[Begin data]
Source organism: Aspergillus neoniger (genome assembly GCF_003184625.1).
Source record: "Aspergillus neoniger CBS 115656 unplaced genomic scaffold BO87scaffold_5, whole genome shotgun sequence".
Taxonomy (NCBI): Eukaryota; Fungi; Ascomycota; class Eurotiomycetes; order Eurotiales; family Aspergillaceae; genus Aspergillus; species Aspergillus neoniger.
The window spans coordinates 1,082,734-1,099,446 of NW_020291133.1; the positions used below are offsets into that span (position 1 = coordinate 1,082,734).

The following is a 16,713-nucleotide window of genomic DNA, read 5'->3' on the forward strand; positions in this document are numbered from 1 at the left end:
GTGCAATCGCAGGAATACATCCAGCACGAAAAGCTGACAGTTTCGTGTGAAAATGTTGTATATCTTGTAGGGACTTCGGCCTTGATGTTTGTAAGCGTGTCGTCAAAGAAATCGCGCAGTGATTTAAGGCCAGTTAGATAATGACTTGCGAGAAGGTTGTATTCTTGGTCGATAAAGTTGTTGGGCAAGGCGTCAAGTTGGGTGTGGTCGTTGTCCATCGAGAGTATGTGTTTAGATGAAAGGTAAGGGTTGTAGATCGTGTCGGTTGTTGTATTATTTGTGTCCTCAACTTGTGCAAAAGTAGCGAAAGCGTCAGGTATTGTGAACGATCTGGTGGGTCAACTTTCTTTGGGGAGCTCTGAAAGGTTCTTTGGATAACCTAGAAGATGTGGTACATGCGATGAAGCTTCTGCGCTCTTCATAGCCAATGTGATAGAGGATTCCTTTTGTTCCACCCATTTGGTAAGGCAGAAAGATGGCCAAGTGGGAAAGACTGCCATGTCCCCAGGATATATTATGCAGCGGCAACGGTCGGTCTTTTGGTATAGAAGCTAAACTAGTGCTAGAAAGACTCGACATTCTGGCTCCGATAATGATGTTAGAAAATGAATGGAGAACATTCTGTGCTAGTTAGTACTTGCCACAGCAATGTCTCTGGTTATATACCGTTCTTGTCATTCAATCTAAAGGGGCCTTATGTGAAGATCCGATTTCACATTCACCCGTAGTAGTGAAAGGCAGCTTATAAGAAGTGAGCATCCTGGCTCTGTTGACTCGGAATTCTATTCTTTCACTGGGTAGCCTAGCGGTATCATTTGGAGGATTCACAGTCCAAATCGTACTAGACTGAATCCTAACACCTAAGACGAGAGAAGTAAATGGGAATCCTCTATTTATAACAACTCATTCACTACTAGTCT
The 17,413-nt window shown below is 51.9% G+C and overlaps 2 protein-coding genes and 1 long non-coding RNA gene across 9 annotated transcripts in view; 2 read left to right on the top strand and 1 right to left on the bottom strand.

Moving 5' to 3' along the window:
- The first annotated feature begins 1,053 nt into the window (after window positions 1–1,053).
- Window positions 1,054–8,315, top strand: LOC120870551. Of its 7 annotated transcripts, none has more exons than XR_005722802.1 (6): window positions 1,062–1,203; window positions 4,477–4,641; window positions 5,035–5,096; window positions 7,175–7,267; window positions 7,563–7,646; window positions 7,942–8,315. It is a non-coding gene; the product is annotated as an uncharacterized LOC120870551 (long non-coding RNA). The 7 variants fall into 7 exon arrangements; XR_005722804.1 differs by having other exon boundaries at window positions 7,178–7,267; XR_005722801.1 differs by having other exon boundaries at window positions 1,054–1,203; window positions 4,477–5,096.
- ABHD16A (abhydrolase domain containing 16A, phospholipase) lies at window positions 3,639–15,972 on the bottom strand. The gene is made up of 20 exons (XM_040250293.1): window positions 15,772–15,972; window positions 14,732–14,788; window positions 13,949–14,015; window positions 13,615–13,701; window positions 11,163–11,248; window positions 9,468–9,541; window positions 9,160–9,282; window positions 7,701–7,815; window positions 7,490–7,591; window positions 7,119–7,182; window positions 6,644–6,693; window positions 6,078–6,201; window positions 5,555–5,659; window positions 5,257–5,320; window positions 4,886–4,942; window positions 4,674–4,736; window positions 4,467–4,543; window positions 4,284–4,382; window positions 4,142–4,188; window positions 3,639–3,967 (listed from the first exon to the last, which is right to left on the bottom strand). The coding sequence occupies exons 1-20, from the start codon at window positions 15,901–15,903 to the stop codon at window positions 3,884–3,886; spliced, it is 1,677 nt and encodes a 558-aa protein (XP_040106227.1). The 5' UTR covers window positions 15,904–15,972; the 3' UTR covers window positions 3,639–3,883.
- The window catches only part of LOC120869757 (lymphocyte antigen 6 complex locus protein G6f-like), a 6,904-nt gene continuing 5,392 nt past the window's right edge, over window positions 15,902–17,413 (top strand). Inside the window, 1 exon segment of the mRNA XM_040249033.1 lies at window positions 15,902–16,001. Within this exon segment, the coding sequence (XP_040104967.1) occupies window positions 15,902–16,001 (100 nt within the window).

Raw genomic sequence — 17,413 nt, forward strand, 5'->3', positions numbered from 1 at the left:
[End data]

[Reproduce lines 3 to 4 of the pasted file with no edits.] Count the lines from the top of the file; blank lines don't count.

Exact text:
Taxonomy (NCBI): Eukaryota; Fungi; Ascomycota; class Eurotiomycetes; order Eurotiales; family Aspergillaceae; genus Aspergillus; species Aspergillus neoniger.
The window spans coordinates 1,082,734-1,099,446 of NW_020291133.1; the positions used below are offsets into that span (position 1 = coordinate 1,082,734).